# RESTful JSON

As I pointed out in JSON isn't XML REST doesn't just apply to XML formats and that it's possible to use JSON RESTfully and not just in the old patterns.

Theory is nice, but working code is nicer. So let's walk through building a RESTful service using JSON. In this case we are going to be building a cookbook, modeled as a collection ala the Atom Publishing Protocol.

A Collection is nothing more than an encapsulation of CRUD. That's why the concept is so powerful and you see lots of folks doing non-blog stuff with the APP. In this case we want to have a collection but not use Atom, instead we want to manipulate a list of member resources, whose members we can manipulate with GET/PUT/DELETE and have JSON representations.

  Collection
href     ->   Member Resource
href     ->   Member Resource
href     ->   Member Resource


Let's build a familiar looking table for what our collection looks like:

Resource Method Representation Description
Collection GET JSON Get a list of members in the collection.
Collection POST JSON Create a new member of the collection.
Member GET JSON Get a member.
Member PUT JSON Update a member.
Member DELETE n/a Delete a member.

We can leave the actual form on the member representations up to each implementation, but we should give a standard form for the collection document. We could just use an array of URIs:

[
"http://example.org/coll/1",
"http://example.org/coll/2",
"http://example.org/coll/3",
...
"http://example.org/coll/N",
]


But that causes two problems. The first is that the collection could be huge and you might not even want to get all the URIs. We need the equivalent of the Atom Publishing Protocol's link relation of "next" and some place to store it. The second problem is extensibility, there's no place to store my own extensions in the collection document.

So let's take our list and put it in an object, giving us space for our "next" link:

{
"members":
[
"http://example.org/coll/1",
"http://example.org/coll/2",
"http://example.org/coll/3",
...
"http://example.org/coll/N",
],
"next": "http://example/coll/page/2"
}


The only other thing we need is some place for extensiblity in the list of members, so let's turn each of those into objects also:

{
"members":
[
{ "href": "http://example.org/coll/1" },
{ "href": "http://example.org/coll/2" },
{ "href": "http://example.org/coll/3" },
....
{ "href": "http://example.org/coll/N" },
],
"next": "http://example/coll?page=2"
}


We can also reduce some verbosity if we allow relative URIs in "href". For example, if the URI of this collection document is http://example.org/coll/ then we get:

{
"members":
[
{ "href": "1" },
{ "href": "2" },
{ "href": "3" },
....
{ "href": "N" },
],
"next": "http://example/coll?page=2"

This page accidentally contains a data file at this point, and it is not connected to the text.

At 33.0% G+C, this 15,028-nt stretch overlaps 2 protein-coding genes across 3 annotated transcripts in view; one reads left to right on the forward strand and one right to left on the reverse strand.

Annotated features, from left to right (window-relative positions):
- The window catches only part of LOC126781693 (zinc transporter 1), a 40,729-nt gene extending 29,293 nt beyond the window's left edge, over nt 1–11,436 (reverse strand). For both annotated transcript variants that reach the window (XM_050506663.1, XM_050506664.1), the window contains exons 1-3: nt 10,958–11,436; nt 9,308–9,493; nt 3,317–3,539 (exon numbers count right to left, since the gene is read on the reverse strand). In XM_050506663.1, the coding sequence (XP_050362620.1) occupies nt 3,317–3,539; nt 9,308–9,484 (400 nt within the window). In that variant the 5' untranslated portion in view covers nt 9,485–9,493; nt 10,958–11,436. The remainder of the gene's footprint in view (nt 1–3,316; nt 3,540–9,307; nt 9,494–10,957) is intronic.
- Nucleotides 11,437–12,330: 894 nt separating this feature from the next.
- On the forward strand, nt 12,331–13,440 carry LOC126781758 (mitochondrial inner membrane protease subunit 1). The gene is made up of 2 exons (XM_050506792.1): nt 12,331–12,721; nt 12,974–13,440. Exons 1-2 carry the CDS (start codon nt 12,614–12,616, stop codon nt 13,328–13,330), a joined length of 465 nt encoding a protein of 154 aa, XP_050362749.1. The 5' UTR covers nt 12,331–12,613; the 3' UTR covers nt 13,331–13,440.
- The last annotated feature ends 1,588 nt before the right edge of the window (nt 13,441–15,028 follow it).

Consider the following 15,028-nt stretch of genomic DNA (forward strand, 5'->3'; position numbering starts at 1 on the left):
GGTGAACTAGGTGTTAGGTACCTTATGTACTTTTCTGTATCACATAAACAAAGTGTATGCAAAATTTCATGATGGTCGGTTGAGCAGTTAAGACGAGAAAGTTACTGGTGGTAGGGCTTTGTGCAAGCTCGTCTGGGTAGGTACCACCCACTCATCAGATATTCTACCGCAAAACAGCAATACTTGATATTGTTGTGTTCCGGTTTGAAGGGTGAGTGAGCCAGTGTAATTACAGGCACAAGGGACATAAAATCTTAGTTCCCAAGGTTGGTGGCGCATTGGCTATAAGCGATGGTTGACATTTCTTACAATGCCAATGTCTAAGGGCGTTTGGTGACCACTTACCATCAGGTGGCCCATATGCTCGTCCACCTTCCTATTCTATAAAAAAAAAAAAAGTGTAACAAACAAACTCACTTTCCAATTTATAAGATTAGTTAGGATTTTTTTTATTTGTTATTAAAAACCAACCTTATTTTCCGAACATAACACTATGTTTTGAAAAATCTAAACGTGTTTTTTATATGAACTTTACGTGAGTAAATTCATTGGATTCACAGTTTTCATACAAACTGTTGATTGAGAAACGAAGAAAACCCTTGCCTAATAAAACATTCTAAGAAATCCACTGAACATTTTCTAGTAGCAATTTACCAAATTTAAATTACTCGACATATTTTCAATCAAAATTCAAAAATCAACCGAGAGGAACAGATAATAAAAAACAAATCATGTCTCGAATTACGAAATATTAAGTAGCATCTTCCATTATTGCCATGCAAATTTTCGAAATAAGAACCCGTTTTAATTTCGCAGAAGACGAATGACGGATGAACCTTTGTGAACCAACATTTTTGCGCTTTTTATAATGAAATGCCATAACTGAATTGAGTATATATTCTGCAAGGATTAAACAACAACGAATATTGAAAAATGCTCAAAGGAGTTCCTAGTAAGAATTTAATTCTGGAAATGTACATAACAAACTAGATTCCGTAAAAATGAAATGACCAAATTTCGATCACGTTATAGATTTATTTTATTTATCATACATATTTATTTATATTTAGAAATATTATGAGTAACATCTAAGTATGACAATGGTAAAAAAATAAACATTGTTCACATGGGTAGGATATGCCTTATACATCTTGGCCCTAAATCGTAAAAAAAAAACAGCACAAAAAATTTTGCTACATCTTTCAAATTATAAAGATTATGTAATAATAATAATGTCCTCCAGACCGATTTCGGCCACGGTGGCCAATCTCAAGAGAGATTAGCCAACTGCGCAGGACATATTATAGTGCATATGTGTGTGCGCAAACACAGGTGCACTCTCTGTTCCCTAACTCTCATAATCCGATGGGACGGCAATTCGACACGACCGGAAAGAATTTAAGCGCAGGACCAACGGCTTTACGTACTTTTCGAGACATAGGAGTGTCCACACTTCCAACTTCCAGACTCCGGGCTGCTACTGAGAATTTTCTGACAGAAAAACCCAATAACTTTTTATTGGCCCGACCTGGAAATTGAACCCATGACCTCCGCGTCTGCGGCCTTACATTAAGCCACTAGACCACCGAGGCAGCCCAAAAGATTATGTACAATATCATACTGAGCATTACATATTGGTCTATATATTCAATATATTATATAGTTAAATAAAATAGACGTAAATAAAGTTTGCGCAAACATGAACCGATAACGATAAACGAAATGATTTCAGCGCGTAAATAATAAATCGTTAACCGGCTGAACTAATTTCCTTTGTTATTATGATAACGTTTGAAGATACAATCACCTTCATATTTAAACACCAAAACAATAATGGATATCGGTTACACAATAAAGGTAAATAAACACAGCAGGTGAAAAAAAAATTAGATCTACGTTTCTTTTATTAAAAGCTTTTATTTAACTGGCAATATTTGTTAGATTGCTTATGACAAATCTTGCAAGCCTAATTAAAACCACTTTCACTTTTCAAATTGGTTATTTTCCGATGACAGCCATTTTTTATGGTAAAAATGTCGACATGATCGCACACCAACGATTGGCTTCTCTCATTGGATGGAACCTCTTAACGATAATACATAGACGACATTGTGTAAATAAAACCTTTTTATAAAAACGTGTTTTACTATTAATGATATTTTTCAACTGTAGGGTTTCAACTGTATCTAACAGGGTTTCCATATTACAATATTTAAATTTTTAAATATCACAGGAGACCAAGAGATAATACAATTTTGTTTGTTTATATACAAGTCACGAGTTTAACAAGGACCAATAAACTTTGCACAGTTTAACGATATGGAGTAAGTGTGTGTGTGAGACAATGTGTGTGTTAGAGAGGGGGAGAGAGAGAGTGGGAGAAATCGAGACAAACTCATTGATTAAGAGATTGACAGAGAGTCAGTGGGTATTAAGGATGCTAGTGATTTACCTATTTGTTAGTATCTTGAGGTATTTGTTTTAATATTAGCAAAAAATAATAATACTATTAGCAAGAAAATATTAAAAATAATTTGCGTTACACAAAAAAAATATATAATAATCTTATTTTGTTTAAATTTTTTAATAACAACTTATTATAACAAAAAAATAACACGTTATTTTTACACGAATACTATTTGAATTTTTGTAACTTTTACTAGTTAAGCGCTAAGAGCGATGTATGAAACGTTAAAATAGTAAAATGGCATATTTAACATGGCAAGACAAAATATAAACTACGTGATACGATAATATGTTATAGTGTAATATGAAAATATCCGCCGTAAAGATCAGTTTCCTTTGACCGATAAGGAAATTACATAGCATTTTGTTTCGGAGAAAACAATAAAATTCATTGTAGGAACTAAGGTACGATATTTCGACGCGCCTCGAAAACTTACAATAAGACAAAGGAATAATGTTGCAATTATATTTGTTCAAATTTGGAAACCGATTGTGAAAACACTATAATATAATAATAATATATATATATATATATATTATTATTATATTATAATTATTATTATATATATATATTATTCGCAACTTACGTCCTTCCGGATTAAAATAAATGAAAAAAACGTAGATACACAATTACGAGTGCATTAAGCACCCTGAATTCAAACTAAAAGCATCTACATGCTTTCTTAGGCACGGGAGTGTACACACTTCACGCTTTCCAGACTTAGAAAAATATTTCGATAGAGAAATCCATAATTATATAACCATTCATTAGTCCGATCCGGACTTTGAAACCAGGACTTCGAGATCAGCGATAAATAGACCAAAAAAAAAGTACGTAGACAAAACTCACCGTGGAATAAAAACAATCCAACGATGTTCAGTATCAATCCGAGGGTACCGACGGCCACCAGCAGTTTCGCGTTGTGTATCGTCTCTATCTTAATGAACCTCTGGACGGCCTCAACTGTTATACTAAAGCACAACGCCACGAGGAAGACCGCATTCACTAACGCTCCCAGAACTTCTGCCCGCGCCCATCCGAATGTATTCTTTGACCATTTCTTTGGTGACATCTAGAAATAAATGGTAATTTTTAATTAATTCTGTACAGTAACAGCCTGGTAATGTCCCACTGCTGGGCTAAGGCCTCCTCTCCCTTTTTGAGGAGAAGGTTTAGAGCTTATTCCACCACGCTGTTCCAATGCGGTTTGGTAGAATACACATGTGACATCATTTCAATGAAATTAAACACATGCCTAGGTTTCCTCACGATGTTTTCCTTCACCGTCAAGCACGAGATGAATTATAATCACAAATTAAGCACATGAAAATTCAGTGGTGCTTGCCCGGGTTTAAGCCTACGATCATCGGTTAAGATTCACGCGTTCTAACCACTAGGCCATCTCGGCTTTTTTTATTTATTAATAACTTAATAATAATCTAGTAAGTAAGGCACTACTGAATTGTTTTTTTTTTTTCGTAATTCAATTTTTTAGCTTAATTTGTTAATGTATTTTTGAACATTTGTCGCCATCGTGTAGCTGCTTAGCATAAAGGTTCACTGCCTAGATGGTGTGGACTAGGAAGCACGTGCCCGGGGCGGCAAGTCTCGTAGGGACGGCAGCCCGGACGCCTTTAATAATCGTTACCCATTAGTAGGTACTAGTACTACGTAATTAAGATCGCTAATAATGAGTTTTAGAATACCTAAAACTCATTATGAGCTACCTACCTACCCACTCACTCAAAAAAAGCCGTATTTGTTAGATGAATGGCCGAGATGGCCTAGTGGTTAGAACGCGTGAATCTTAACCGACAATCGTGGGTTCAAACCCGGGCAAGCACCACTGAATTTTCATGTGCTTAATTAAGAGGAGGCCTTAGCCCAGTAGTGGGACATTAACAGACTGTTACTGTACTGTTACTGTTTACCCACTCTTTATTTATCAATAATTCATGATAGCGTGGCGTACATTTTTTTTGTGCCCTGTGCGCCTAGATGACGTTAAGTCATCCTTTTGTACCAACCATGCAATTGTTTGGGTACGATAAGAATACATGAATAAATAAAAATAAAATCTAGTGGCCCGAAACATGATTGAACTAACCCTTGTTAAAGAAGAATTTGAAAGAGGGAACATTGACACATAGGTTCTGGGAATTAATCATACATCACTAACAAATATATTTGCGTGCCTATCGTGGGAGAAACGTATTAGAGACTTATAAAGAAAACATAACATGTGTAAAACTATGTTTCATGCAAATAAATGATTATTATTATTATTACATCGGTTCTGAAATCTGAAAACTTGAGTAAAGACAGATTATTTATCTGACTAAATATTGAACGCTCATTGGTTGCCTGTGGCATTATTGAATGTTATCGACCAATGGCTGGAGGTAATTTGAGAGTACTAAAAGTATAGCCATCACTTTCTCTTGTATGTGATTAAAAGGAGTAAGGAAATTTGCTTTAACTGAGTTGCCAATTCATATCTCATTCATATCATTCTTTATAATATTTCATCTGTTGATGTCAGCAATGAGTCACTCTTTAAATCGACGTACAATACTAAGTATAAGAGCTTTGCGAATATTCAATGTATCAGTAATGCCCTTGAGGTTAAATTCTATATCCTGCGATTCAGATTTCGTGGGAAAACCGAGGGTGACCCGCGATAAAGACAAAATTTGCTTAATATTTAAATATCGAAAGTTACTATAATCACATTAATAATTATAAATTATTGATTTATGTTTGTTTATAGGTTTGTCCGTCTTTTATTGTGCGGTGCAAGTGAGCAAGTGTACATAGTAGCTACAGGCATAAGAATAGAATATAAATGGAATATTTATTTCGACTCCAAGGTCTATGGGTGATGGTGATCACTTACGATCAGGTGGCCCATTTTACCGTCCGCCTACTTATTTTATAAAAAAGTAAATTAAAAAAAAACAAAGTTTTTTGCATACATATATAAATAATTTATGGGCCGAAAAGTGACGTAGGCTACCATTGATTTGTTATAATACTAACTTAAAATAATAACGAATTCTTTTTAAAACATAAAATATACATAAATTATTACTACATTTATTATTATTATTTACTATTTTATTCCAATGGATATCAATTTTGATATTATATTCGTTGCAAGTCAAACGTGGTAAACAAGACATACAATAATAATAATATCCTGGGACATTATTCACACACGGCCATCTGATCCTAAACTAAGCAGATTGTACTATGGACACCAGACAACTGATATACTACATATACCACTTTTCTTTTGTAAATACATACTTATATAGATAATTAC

}


That looks good. Now what would this look like on the wire? Let's say we wanted expose an interface to our cookbook. The cookbook will be a collection and each member will be a recipe. We'll take a very simplistic representation for our recipe for now:

{
"title": "the name of the recipe",
"instruction": "the recipe instructions"
}


Here is an example GET to the collection:

GET /coll/ HTTP/1.1
Host: example.org
User-Agent: NotGiven/1.0
Authorization: Basic ZGFmZnk6c2VjZXJldA==
Accept: application/json


And the response may be:

HTTP/1.1 200 Ok
Date: Wed, 20 Sep 2006 17:17:11 GMT
Content-Length: nnn
Content-Type: application/json

{
"members":
[
{"href": "chicken"},
{"href": "ribs"},
{"href": "burger"},
{"href": "pizza"}
],
"next": null
}


Now to retrieve the first member of the collection:

GET /coll/chicken HTTP/1.1
Host: example.org
User-Agent: NotGiven/1.0
Authorization: Basic ZGFmZnk6c2VjZXJldA==
Accept: application/json


And the response may be:

HTTP/1.1 200 Ok
Date: Wed, 20 Sep 2006 17:18:11 GMT
Content-Length: nnn
Content-Type: application/json

{
"title": "Southern Fried Chicken",
"instruction": "First get a chicken..."
}


To update our recipe we PUT an updated JSON representation back the same URI:

PUT /coll/chicken HTTP/1.1
Host: example.org
User-Agent: NotGiven/1.0
Authorization: Basic ZGFmZnk6c2VjZXJldA==
Content-length: nnn
Content-type: application/json

{
"title": "Southern Fried Chicken",
"instruction": "First gather the ingredients:
a whole chicken,
one quart of buttermilk..."
}


And the response may be:

HTTP/1.1 200 Ok
Date: Wed, 20 Sep 2006 17:18:12 GMT
Content-Length: 0


DELETE is used on the member to remove it from the collection, and we POST a JSON representation to the URI of the collection to create a new entry:

POST /coll HTTP/1.1
Host: example.org
User-Agent: anonymous/2.0
Authorization: Basic ZGFmZnk6c2VjZXJldA==
Content-Type: application/json
Content-Length: nnn

{
"title": "Trout on a stick",
"instruction": "First get a trout and a stick..."
}


The server signals a successful creation with a status code of 201 and the response includes a "Location" header indicating the URI of the newly created member.

HTTP/1.1 201 Created
Date: Fri, 7 Oct 2006 17:17:11 GMT
Content-Length: nnn
Content-Type: application/json
Location: http://example.org/coll/trout


That seems like a good start, next we'll build a server-side implementation.